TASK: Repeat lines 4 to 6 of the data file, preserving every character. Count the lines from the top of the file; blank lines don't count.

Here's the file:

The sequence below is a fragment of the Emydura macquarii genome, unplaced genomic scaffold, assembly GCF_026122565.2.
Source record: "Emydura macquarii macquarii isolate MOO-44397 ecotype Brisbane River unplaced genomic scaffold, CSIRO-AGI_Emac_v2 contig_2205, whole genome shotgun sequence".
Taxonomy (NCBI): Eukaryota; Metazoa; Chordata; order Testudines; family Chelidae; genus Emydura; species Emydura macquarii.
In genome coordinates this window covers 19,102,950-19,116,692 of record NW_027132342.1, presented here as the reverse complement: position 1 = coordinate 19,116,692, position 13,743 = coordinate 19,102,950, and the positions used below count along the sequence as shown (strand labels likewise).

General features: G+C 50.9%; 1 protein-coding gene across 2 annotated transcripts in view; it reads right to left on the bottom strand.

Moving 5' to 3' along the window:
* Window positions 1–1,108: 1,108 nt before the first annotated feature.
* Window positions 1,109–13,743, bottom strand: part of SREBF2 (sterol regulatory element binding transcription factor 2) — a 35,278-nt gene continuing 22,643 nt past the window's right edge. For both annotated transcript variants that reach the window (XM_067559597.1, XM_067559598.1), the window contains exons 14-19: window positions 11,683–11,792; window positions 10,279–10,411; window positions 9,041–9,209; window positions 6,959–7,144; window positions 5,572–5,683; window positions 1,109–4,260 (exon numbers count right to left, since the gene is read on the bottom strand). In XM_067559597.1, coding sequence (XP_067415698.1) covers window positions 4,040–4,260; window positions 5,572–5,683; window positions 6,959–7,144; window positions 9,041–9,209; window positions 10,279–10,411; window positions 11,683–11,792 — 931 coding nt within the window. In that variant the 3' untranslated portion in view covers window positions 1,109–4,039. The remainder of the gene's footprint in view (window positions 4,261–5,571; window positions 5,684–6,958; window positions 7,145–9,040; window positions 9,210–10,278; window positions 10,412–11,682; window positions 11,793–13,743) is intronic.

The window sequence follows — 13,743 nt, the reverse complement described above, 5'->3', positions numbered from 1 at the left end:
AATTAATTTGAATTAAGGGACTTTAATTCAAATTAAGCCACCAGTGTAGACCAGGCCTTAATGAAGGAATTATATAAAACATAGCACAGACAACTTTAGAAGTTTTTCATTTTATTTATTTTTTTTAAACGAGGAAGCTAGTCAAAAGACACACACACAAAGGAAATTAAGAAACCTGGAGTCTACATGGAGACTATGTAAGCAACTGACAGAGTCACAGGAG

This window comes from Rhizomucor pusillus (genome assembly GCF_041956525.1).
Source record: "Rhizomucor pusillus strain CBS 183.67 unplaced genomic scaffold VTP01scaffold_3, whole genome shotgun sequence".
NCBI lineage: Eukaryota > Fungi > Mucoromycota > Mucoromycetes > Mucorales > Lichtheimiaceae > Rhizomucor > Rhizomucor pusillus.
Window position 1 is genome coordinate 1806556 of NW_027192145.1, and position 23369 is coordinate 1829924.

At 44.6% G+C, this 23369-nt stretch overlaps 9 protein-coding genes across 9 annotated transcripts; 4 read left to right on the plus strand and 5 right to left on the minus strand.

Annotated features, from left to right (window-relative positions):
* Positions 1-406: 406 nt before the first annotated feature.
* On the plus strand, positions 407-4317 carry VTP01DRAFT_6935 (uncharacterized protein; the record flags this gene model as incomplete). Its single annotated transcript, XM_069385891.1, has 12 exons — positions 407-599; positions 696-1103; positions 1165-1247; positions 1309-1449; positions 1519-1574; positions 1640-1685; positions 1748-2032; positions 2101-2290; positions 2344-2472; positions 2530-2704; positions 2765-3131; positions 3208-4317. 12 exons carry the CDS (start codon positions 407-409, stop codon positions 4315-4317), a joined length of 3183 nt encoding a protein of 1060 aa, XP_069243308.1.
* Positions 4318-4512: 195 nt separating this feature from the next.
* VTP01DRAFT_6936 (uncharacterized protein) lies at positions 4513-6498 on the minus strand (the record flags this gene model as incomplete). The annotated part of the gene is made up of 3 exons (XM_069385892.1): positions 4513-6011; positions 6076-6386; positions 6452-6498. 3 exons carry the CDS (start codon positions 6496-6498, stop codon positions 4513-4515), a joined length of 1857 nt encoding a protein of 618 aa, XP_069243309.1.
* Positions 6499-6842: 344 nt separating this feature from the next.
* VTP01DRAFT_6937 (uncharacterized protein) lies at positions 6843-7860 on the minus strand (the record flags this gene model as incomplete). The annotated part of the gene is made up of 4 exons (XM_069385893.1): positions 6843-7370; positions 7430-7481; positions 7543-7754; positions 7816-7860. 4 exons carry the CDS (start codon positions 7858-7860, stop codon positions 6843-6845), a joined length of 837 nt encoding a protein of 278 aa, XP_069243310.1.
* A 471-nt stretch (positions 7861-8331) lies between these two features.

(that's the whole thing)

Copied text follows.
In genome coordinates this window covers 19,102,950-19,116,692 of record NW_027132342.1, presented here as the reverse complement: position 1 = coordinate 19,116,692, position 13,743 = coordinate 19,102,950, and the positions used below count along the sequence as shown (strand labels likewise).

General features: G+C 50.9%; 1 protein-coding gene across 2 annotated transcripts in view; it reads right to left on the bottom strand.

Moving 5' to 3' along the window: